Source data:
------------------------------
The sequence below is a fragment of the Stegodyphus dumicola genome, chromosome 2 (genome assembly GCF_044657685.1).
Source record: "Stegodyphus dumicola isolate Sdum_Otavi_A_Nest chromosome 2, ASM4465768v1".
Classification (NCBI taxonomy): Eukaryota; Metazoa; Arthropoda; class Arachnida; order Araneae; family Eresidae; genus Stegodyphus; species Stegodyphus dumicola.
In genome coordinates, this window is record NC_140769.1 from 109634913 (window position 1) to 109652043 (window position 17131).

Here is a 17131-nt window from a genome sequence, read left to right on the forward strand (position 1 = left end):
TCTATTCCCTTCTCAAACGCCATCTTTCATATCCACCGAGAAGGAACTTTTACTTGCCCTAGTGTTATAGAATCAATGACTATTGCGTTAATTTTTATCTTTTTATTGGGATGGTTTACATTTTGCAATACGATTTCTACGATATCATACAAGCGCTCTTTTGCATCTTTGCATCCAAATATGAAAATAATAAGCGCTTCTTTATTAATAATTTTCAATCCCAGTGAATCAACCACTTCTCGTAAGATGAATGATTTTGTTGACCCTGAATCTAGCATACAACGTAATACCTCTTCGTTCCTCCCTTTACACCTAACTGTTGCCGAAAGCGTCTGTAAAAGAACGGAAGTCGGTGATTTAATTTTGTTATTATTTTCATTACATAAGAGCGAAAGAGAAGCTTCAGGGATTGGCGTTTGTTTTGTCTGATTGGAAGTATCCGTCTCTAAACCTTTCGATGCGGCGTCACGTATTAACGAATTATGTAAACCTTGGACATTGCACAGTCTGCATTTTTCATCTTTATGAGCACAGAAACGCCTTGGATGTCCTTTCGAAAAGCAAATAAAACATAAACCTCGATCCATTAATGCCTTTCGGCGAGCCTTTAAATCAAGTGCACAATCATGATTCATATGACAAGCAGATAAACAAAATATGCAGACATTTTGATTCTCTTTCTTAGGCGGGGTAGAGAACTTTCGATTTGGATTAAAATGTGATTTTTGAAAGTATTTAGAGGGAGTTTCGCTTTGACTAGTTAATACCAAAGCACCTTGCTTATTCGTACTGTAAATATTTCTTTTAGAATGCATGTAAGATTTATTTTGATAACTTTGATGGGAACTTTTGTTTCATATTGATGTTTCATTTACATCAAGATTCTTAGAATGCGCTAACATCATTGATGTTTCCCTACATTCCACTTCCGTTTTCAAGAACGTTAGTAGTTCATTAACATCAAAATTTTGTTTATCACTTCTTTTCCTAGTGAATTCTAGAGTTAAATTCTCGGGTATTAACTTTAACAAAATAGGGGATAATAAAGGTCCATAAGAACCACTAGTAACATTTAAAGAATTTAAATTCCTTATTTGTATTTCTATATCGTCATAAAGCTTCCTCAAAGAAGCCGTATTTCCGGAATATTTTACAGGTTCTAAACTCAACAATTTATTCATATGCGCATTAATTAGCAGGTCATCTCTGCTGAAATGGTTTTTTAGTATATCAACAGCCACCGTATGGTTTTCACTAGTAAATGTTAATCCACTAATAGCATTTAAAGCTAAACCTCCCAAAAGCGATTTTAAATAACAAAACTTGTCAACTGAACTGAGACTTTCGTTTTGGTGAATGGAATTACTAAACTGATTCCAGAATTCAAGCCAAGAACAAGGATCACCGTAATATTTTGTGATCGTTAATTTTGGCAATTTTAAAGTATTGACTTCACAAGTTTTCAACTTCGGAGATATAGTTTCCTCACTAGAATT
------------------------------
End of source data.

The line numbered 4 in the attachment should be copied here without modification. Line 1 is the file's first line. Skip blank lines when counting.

In genome coordinates, this window is record NC_140769.1 from 109634913 (window position 1) to 109652043 (window position 17131).